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Excerpts from Enlarging Our Comfort Zones

The beginning of Enlarging Our Comfort Zones (Willow Press, 2016)


How do we learn to enlarge our comfort zones instead of lapsing into a life of habit? How do we negotiate the awkward stage of trying something new and learn to operate there?


This book is the story of ten years of a challenging, surprising, and deeply satisfying career that gave me the repeated opportunity to create an expanded comfort zone. It starts with a life falling apart around the age of 40, and describes the happy discoveries this allowed.


The period included an initiation into tantra, a spontaneous “spiritual experience,” an intensive workshop about patterns learned in my family of origin, and then initiatives to help end the Cold War with the USSR. Along the way, we meet strong women, a teacher of sexual enhancement, the founder of an influential and powerful workshop, a multi-millionaire entrepreneur, and a pioneer of “citizen diplomacy.”


As a former director of the William James Center for Adult Development, I gradually learned to find the “gold” in all this, without being overwhelmed by the bulk of the ore. Lots of people fall into divorces, or lose parents, or suffer reversals in their careers, or have road accidents. The question is, what do we do next?

This is the beginning of an early chapter called “Wake-Up Calls,” in Enlarging Our Comfort Zones (Willow Press, 2016):


In 1981 my parents invited their children who were living nearby to a Thanksgiving feast in the house to which they had retired, in Santa Rosa, just north of the San Francisco Bay Area. Three of the kids drove up together.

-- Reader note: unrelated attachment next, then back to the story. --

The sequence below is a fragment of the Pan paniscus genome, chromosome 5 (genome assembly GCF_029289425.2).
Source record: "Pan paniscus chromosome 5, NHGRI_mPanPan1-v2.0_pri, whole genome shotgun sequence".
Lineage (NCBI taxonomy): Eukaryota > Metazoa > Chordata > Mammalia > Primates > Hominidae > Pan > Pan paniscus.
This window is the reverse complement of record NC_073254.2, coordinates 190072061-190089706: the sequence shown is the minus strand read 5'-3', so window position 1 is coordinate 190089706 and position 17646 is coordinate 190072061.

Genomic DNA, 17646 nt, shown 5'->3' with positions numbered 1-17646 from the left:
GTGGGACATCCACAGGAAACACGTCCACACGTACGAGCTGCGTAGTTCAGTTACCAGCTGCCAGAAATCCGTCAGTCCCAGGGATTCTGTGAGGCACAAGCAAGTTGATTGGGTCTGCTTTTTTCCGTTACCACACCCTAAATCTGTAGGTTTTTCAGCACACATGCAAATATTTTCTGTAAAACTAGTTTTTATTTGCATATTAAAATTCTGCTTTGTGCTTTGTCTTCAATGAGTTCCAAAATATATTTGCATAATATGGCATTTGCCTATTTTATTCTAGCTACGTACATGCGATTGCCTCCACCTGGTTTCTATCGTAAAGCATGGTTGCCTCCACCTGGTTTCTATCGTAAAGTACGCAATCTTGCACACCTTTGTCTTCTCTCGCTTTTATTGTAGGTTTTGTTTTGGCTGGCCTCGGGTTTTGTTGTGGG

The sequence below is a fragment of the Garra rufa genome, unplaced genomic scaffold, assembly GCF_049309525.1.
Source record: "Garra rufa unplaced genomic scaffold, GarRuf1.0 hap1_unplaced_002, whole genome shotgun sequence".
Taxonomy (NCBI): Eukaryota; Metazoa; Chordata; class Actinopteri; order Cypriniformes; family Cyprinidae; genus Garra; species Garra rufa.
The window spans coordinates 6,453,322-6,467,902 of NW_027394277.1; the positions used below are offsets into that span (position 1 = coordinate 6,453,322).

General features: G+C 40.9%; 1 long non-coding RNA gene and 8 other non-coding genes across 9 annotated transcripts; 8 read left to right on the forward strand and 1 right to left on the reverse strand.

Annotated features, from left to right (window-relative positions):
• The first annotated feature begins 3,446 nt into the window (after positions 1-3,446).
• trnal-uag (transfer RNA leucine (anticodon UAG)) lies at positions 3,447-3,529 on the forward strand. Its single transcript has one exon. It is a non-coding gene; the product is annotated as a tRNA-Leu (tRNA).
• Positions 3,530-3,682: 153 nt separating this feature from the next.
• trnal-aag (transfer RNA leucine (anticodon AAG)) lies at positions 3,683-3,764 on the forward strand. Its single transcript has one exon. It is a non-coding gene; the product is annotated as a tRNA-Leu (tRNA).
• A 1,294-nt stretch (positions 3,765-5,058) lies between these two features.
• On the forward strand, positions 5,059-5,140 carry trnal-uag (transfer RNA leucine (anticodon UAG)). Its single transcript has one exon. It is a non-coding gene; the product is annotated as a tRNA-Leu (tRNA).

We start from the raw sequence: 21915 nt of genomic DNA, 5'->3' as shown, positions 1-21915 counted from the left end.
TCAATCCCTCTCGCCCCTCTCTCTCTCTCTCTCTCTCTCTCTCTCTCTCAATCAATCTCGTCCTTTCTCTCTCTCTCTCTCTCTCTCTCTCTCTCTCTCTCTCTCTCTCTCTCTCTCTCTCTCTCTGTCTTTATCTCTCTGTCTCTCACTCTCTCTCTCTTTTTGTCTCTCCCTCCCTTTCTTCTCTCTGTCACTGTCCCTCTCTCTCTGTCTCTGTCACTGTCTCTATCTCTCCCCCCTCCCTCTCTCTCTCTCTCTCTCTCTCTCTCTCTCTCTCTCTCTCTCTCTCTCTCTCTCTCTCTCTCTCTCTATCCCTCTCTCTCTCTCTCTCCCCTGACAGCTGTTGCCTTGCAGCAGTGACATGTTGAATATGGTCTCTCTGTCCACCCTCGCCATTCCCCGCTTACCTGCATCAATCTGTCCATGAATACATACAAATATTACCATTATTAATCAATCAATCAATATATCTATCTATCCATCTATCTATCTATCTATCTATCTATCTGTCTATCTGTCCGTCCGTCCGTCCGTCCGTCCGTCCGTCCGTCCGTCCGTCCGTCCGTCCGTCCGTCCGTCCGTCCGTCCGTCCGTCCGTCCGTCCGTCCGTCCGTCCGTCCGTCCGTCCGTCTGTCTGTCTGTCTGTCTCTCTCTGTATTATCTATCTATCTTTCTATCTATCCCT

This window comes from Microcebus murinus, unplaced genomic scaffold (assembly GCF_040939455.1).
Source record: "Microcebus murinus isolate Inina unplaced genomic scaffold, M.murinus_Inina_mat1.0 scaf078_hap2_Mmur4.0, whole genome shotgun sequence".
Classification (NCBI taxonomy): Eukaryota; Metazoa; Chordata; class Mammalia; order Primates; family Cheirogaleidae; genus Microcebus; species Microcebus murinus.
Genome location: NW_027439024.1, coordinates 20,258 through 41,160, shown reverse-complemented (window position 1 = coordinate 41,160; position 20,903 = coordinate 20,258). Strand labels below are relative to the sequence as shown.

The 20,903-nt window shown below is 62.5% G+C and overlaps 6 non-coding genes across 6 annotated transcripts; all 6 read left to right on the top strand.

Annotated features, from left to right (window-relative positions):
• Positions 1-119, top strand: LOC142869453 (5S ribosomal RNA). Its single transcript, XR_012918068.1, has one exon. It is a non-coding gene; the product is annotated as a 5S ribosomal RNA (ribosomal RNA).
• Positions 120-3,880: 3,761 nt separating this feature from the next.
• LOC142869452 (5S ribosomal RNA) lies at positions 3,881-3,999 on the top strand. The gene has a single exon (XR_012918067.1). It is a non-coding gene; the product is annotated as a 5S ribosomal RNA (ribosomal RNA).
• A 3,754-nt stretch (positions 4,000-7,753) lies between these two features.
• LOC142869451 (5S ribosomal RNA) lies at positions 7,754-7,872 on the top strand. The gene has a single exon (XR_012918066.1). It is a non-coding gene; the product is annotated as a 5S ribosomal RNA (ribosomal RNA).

Everything seemed normal. My mother was in the kitchen in a house much more modern than the Dutch-colonial-style place in which we had been raised in the Northeast. “Can you help by grinding the cranberry sauce?” Mom asked me. I knew that her recipe involved combining the tart red spheres with a navel orange (rind and all) plus walnuts and sherry. “Okay, where’s the meat grinder?” I was set up with the ingredients, a big bowl, and an old zinc-plated grinder with its S-curved handle. My sister Kani was helping with the turkey, and the youngest sibling, Barbara, was cooking vegetables. Dad was helping to set the table. Then he stepped into the kitchen and surprised me with an urgent request.


“Could you go outside with me and help round up the sheep?” At first I was puzzled. We were among streets full of houses in the California town where the botanist Luther Burbank had settled. In the salubrious climate, there were many plants growing in gardens, but no livestock in town. Where were the sheep? “Please help me,” said Dad, “we have to get the sheep to the railway station.” Santa Rosa may have had an old railway station, but trains no longer came through. And in any case, why were we suddenly responsible for a herd of sheep?


Perhaps Dad was setting up one of his jokes. “If I went outside,” I cautiously replied, “would I see the sheep?” “Of course,” said Dad, “and if we don’t herd them quickly, they may get away.” Then he added the line that tipped me off. “It’s strange,” he said, “that Minnesota has moved so close that it’s just over the hill.” He waved toward a California slope that we called “golden” in the late autumn (and visitors from the East just regarded as clad with burnt stubble).


My Dad had grown up in southern Minnesota, on a farm where his father did keep sheep. Suddenly his words made sense, but the sense they made was that either we’d slipped into The Wizard of Oz or he’d become delusional.


I assured him that any sheep would be taken care of and that we could meanwhile sit down to Thanksgiving dinner. More than his death years later, this was the moment when, for me, the floor fell away. I took the other members of the family aside and told them what had happened. The table talk was somewhat subdued, but it usually consisted initially of little more than murmurs of appreciation for the roasted “bird” and the other special foods, with perhaps some allusion to the Pilgrims.